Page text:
“A virtual tour is never a replacement to putting boots on the ground. You’re always going to have a better feel for the building, the site, the location, the logistics of everything by physically being there,” says Jason Wurtz, executive vice president, office division, with real estate services provider NAI Hiffman. “Virtual tours I don’t believe will ever be a complete replacement for physical tours.”
For instance, one thing that virtual tours don’t account for is the sound of a space. Some tenants may be put off by the noise coming off the street or a local train passing by that may not be evident during a virtual tour, says Paul Gaines, managing director of asset management for Accesso, owner of office properties. Second, virtual tours cannot give an accurate representation of the rest of the tenants in a building, or the social aspect of the building, according Gaines.
Other aspects that a virtual tour might miss that prospective tenants should make sure to focus on include gaining a true feel for the available amenities and the neighborhood, says Brandon Forde, president of client solutions at real estate services firm CBRE. Certain aspects of the in-person experience, such as access to daylight and the depth of a space, also can’t be fully experienced through a virtual tour, says Paul Teti, senior vice president at Columbia Property Trust.
“The video can show you the inside and give you some good visuals, but it can’t necessarily give you a hands-on feel for the area,” says Gaines. “If the space seems to work and everything seems to meet the requirements, then you need to check out the area and see if the rest of it all fits together for you.”
Prospective tenants should have a defined list of criteria for their space to avoid wasting time on properties that don’t meet their needs, says Forde. For example, access to transit, parking, on-site amenities and location can all be filtered ahead of time in order to save time on touring properties. Tenants should treat the virtual tour as if they were still touring in a normal fashion, according to Gaines. That means checking parking ratios, accessibility to parking garages, age of the building, ownership of the building and quality of the asset.
“These are major financial obligations that tenants are signing up for, and to me, there is still a see, feel and touch part of that decision in signing up for a long-term financial obligation,” says Adam Showalter, managing director at Stream Realty, a commercial real estate agency. “I haven’t seen yet a virtual tour replace an actual physical tour to get to an executed lease. What we have seen is [potential tenants] eliminating some initial tours. But at the end of the day, I do still think tenants, if they are signing up for an obligation of this size and magnitude, that they want to see, feel and touch a building.”
Potential tenants should use virtual tours to narrow down their options and get a better feeling of the whole building, not just focus on the floor they plan to lease. This should include previewing the building lobby, elevator areas and other amenities, says Scott Harper, senior vice president and managing director with real estate services firm Colliers International.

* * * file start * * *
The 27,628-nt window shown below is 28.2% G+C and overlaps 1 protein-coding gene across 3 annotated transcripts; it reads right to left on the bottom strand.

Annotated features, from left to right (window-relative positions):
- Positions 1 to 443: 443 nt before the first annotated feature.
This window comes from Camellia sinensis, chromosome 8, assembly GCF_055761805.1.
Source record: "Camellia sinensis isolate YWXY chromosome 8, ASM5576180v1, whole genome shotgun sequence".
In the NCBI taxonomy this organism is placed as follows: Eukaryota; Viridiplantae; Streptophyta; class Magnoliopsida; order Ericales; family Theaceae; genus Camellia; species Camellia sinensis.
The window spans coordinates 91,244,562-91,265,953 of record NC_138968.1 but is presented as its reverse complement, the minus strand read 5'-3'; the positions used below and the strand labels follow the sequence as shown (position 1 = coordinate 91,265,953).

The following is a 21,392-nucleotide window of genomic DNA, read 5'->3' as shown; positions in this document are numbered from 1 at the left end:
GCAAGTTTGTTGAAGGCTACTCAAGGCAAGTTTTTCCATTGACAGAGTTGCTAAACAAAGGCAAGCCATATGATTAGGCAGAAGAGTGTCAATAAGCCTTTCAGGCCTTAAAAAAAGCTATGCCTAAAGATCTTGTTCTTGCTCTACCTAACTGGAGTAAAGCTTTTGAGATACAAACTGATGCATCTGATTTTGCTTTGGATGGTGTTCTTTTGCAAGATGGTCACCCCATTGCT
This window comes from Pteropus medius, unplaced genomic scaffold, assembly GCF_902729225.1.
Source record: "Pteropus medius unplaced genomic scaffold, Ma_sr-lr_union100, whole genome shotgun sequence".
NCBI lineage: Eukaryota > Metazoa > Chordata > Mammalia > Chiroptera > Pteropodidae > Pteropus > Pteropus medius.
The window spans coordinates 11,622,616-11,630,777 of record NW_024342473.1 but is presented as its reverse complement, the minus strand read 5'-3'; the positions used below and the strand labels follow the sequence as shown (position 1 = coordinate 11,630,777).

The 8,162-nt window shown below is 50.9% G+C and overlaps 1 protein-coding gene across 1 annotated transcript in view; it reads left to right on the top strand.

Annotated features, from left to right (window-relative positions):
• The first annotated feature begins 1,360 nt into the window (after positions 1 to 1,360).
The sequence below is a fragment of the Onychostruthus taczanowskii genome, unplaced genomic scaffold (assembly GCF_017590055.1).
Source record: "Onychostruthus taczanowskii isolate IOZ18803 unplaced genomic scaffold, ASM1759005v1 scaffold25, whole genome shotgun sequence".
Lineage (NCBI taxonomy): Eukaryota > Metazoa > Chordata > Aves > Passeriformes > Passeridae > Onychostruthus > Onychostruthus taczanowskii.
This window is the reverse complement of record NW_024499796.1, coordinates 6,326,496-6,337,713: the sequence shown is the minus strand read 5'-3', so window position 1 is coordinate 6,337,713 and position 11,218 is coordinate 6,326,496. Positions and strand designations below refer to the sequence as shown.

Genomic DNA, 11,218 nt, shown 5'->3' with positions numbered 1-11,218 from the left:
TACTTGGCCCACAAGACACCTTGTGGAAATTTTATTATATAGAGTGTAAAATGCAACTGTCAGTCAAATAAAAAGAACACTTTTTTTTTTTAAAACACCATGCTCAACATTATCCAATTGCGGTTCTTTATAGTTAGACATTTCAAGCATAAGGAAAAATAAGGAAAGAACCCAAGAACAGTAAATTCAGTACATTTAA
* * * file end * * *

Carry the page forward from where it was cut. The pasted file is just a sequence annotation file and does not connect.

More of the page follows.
“You can’t just say, ‘Okay, you’re interested in suite 625, here’s the virtual tour of suite 625.’ In that vacuum, I don’t think it works,” says Gaines. “So, if I’m entering from a parking garage, give me the ability to virtually walk in through the parking garage into the lobby, into the elevator lobby, and the elevator lobby of the floor I’m getting off [at]. I think you almost have to try to re-create the experience of what it is like to come to work every day. That’s the challenge, having to create that entire coming to work experience.”
Office tenants should consider how they will fit out the space, as the virtual technology allows for this customization. Providing an experience that is as similar as possible to a physical walk-through is what keeps a prospective tenant interested, says Teti.
With the interactive technology, viewers can change the layout of entire floors, as well as visualize the surrounding view and cityscape, says Tahirah Mahan-Thomas, managing director of location intelligence and retail analytics with CBRE. The most sophisticated programs allow for the adjustment of dimensions to fit out the space for a specific tenant, which is particularly useful for tenants with unique space requirements, such as creative studios and life sciences offices.
In a soft office market, a tenant may choose to tour around 20 properties before making a decision. Now, they can do a lot of the elimination just through the virtual tours and come down to three to five properties they think are a best fit for them and only tour those in-person, says Harper. Prospective tenants based in other markets can also tour office spaces using virtual tours without having to travel across the country, says Teti.
“Our virtual tours are designed to help clients pre-tour the market. Being able to explore options and winnow down to a short list before seeing sites in person is not only critical in times of social distancing, it just makes sense that we would leverage technology to be more efficient with our client’s time,” says Mahan-Thomas.